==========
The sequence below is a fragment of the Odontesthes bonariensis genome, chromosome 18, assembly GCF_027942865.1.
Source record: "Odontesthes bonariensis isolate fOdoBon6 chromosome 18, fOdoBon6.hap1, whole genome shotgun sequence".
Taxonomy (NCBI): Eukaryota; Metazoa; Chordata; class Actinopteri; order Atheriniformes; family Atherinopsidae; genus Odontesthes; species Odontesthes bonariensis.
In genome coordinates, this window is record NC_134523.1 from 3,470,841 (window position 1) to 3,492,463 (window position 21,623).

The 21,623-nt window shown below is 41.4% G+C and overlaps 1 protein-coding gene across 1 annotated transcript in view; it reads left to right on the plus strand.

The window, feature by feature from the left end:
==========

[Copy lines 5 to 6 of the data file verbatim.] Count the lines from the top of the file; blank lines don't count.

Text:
The 21,623-nt window shown below is 41.4% G+C and overlaps 1 protein-coding gene across 1 annotated transcript in view; it reads left to right on the plus strand.

The window, feature by feature from the left end: